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Fanning the Flames of Dissent

By       (Page 1 of 1 pages)   4 comments
Message Charles Sullivan
Let no man claim that the United States is not a representative government. There is no greater representative government on earth. The trouble is that the U.S. represents the interests of wealthy Plutocrats and multinational corporations, rather than the people. The vast majority of the citizens are essentially without representation. The government has fallen so completely under the spell of the corporations that it is virtually indistinguishable from them. The people have been shut out of the process and are left to fend for themselves, much like the victims of Hurricane Katrina last year.

The government was once the only power capable of reining in the corporations and holding them accountable to the people. That is why the corporations have invested such enormous capital in taking over the government. Now there are few servants of the people but many who are willing to prostitute themselves and the constitution to the will of capital.

Capital knows neither loyalty nor nationality. Its sole motivation is to maximize profits while minimizing costs by any means necessary. Thus capital seeks the cheapest labor with the least restrictions anywhere in the world. Capital has no qualms about outsourcing jobs and leaving economically devastated communities in its wake. It pits worker against worker to increase production while simultaneously driving down wages worldwide. Although it was not widely reported in the American press, during World War Two General Motors and the Ford Motor Company simultaneously built armored vehicles for both the U.S. and the Nazis. Alcoa supplied aluminum to both sides, with plants operating in both countries.

Not only did these companies realize enormous profits on the spoils of war, they received huge windfall takings from the U.S. taxpayer for reparations to their bombed out production facilities in Germany at the close of the war. In reality, there is no such entity as an 'American' company. Capital does not care where its wealth is produced or who produces it.

The above example, by no means out of the ordinary, demonstrates how corporations reap the profits of war without incurring risk. War is good for business, a win-win for the profiteers of capitalism. It is hell for everyone else. Virtually every military intervention undertaken by the U.S. throughout the world during the past sixty years was to protect corporate investments and to expand markets. None of these interventions were undertaken to spread democracy or to liberate oppressed people. They often did just the opposite. The U.S. has a long and brutal history of oppressing Democratic Republics""a list too extensive to site here (see William Blum's insightful book "Killing Hope"). Democracy is the enemy of capital, as witnessed by our own bloody labor and civil rights history.

Thus it should come as no surprise to anyone that a hundred and fifty U.S. based corporations are reaping obscene profits on the plunder and destruction of Iraq. The U.S. military is the iron fist of capitalism that oppresses workers at home, and kills millions of innocent people in other parts of the world. We have troops in 135 of the world's 192 recognized nations. And we are not sowing democracy. We leave devastated landscapes, misery, and abject poverty in our wake. We set up puppet regimes willing to sell out their own people in exchange for making the world safe for corporate plunder; and we call it democracy.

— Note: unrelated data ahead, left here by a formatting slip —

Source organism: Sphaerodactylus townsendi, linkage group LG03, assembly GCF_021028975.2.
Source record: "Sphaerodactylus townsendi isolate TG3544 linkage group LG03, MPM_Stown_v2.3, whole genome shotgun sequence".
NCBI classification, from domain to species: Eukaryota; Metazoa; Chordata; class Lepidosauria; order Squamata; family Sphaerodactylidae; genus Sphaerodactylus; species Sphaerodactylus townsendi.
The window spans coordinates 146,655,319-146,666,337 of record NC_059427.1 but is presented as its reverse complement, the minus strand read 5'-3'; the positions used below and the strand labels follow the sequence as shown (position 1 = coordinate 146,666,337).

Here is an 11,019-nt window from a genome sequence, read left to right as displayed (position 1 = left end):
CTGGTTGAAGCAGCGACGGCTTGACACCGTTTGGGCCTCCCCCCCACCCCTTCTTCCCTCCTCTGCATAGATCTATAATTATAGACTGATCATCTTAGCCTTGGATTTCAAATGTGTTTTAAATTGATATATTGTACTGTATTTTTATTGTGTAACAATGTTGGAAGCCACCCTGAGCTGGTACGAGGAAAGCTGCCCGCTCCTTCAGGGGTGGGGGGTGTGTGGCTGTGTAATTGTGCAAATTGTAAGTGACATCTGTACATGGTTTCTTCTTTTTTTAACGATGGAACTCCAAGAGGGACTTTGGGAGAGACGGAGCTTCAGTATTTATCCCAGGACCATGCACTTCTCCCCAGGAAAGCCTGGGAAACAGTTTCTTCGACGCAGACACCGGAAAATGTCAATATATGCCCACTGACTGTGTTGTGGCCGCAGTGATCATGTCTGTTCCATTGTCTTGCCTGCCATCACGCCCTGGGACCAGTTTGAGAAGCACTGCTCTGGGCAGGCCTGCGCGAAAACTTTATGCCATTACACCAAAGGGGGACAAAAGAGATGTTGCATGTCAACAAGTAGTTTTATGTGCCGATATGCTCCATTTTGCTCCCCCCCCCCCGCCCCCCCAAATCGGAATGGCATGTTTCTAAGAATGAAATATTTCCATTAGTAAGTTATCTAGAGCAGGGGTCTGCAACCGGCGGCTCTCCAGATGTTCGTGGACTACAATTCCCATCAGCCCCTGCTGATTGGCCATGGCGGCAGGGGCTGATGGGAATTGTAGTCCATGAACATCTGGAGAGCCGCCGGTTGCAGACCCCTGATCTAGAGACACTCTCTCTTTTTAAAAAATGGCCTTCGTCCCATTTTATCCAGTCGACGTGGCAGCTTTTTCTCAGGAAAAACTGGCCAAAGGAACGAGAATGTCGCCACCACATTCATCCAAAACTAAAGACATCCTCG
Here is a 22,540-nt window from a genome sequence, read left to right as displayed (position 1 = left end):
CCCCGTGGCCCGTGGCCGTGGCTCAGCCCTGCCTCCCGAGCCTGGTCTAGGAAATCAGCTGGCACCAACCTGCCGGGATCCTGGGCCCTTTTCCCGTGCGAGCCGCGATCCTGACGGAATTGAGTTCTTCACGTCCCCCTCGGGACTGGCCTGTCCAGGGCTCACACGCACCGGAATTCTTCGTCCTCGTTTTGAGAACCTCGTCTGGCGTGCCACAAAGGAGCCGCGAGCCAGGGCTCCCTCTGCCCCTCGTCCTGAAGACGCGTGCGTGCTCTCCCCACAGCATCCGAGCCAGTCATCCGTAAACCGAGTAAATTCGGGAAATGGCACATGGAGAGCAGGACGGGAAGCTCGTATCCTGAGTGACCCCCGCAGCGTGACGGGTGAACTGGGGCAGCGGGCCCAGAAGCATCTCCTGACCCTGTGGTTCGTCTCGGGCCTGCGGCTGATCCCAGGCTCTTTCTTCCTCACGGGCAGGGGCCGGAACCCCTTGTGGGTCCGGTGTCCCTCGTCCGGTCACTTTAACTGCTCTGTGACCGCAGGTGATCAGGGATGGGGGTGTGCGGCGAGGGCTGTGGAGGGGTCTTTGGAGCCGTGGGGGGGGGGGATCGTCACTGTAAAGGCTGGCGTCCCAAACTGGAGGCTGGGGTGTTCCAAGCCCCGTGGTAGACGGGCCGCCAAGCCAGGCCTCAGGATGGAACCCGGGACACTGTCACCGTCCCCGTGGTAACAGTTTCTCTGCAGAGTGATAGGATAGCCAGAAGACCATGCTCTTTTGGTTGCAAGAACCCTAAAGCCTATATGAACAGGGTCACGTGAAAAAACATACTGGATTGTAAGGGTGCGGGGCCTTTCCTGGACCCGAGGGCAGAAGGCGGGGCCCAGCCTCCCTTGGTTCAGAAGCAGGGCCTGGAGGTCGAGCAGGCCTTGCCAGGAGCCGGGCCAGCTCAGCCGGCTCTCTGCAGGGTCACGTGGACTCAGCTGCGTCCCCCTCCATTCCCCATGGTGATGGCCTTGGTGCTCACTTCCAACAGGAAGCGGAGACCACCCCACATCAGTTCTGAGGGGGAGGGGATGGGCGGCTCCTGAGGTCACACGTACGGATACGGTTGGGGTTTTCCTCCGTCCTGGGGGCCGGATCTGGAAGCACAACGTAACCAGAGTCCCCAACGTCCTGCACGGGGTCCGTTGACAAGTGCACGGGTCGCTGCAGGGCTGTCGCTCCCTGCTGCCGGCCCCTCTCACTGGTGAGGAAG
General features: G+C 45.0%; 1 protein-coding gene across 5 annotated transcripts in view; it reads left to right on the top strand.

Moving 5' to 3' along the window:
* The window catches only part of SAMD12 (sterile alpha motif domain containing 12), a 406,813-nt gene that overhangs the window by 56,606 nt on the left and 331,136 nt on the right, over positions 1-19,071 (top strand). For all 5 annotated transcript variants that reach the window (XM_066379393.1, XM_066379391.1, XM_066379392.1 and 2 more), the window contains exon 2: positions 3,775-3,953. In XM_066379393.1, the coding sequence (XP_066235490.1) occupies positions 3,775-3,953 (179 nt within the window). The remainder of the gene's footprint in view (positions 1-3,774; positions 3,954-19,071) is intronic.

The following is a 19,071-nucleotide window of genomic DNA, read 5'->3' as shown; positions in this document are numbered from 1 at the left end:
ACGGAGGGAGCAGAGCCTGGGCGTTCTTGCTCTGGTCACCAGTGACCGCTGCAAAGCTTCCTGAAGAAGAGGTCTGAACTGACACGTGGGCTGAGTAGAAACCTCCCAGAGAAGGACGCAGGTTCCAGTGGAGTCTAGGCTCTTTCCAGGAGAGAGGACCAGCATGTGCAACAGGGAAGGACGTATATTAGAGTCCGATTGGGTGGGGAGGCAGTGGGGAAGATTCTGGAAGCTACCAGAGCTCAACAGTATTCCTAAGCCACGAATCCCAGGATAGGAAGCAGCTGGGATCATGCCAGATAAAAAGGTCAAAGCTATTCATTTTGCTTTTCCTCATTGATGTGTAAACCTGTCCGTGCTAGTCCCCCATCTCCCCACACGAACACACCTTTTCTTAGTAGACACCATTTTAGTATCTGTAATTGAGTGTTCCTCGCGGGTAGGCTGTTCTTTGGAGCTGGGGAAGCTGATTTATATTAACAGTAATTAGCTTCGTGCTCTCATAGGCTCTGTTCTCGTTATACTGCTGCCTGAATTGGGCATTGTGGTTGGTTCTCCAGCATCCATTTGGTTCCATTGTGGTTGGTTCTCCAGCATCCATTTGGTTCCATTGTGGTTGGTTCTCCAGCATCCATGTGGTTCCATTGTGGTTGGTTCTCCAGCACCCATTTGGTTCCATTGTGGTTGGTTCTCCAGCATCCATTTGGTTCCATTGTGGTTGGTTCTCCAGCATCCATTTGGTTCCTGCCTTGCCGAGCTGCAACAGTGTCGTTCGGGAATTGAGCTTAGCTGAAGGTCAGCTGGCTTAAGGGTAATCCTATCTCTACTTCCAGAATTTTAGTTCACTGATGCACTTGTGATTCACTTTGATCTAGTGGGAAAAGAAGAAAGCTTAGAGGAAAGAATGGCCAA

The saber rattling over Iran is another case and point, another opportunity to prop up the anemic U.S. dollar, extend U.S. hegemony in the region and to secure more stolen oil for affluent multinational corporations with familiar names. The specter of permanent war, as promised by the governing neocon cabal, guarantee obscene profits to the wealthiest corporations and the richest families on earth. Meanwhile, thousands more young women and men will needlessly die in the mistaken belief that they are defending America from foreign enemies. Millions of innocent Iranian citizens will also likely die as their peaceful nation is dismantled in a huge corporate fire sale like the one occurring in Iraq. It is easy money to be divided among the wealthiest one percent of the population. Capital does not care how its bread is buttered, so long as it is buttered.

A Plutocratic government that does not represent the interests of the people does not deserve the allegiance of the people. It is the moral duty of all citizens to resist unjust government, to overthrow it, and replace it with a form of government that serves them""a representative democracy in which all citizens are equal.

For the first time in history the highest political offices in the land are occupied by executives from the oil industry. President Bush, Vice President Cheney, and Secretary of State Rice, are all rolling in oil money. They represent Big Oil, not ordinary Americans. Their every policy provides more wealth to the rich and less for lower income families. Every government office, every cabinet level position is likewise stocked with former industry executives. Even the judiciary is peopled with pro business judges, leaving the people with few viable options within the bounds of the law.